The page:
Jamie, Adam, and Demelza join Viktoria for this week’s threat intelligence updates.
Top stories this week include:
– Vulnerability allowed hijacking of Microsoft Teams account with a GIF
– APT32 seeks pandemic intel from Wuhan government, Chinese ministry
– Microsoft Intelligence team report on uptick in ransomware
Listen to this week’s episode now 👇
25,000–plus leaked credentials of health entities posted online
On 22 Apr 2020 security researchers reported that more than 25,000 email addresses and passwords had been posted online. The leaked credentials were allegedly linked to accounts associated with health-related entities: the World Health Organization, the Bill & Melinda Gates Foundation, the United States’ National Institutes of Health and Centers for Disease Control and Prevention, the World Bank, and the PRC’s Wuhan Institute of Virology. It is realistically possible that activists and threat actors will continue to target health organizations for sensitive information in the short-term future, as the COVID-19 pandemic continues.
Syrian government surveils citizens through Android apps
On 15 Apr 2020 security researchers reported that a Syrian state-associated threat actor has been conducting a domestic surveillance campaign using malicious Android apps. The campaign reportedly began in January 2018 and is targeting Arabic speakers; identified package names contained several references to Syria, likely indicating a domestic surveillance operation. Seventy-one malicious apps were connected to a single C2 server, which is owned by the government-affiliated Syrian Telecommunications Establishment (STE); STE is known to have hosted infrastructure for the Syrian Electronic Army. None of the apps were available on the Google Play Store, which indicates that they were offered by a third-party service.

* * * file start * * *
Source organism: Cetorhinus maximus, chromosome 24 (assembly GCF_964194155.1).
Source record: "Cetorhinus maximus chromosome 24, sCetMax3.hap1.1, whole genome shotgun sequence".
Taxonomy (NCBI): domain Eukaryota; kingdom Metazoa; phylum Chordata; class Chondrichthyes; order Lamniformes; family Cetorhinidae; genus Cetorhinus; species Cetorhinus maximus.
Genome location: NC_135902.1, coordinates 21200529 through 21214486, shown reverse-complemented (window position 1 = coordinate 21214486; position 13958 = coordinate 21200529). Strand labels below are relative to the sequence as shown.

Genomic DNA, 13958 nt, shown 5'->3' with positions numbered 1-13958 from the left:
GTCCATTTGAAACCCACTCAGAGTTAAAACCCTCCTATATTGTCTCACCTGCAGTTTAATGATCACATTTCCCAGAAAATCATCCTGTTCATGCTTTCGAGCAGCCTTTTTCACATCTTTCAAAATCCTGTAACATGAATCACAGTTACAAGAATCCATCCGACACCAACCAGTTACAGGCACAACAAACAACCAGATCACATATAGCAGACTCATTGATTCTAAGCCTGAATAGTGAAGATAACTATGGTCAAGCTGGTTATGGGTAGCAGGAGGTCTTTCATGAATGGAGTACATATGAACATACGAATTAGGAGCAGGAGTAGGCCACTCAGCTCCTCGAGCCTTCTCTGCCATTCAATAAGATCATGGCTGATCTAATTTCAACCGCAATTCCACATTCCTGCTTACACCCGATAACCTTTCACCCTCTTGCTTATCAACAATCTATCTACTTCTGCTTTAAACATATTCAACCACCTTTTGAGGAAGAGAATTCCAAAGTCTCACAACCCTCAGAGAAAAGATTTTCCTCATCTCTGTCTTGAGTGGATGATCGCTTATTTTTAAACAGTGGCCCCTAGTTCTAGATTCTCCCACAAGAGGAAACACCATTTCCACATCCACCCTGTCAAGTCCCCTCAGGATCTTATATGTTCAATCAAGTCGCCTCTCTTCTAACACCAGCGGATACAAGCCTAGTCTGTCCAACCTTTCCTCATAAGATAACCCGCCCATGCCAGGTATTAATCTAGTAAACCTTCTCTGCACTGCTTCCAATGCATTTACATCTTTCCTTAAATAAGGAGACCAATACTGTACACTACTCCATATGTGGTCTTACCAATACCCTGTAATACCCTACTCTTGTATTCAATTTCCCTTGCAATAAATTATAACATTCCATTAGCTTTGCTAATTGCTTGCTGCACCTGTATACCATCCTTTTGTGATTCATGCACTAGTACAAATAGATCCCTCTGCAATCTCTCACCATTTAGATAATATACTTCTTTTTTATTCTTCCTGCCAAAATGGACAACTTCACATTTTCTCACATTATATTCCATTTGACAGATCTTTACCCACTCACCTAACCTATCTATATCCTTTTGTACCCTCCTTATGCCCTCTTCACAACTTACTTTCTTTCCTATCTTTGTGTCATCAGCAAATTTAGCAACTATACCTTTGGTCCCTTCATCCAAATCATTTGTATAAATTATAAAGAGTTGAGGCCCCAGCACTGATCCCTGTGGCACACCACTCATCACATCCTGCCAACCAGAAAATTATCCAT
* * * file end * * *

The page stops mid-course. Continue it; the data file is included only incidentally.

Cybercriminals steal USD 25 million in assets from cryptocurrency platforms
On 19 Apr 2020 security researchers reported that unnamed threat actors had exploited two cryptocurrency platforms, Lendf.me and Uniswap, stealing USD 25 million worth of cryptocurrency assets. The attackers took advantage of a re–entrancy vulnerability that affected both platforms and allowed them to recursively call back a withdraw function. Cryptocurrency remains an attractive target for cybercriminals, and such attacks are likely to continue in the mid-term future.
For more details, read the full Weekly Intelligence Summary: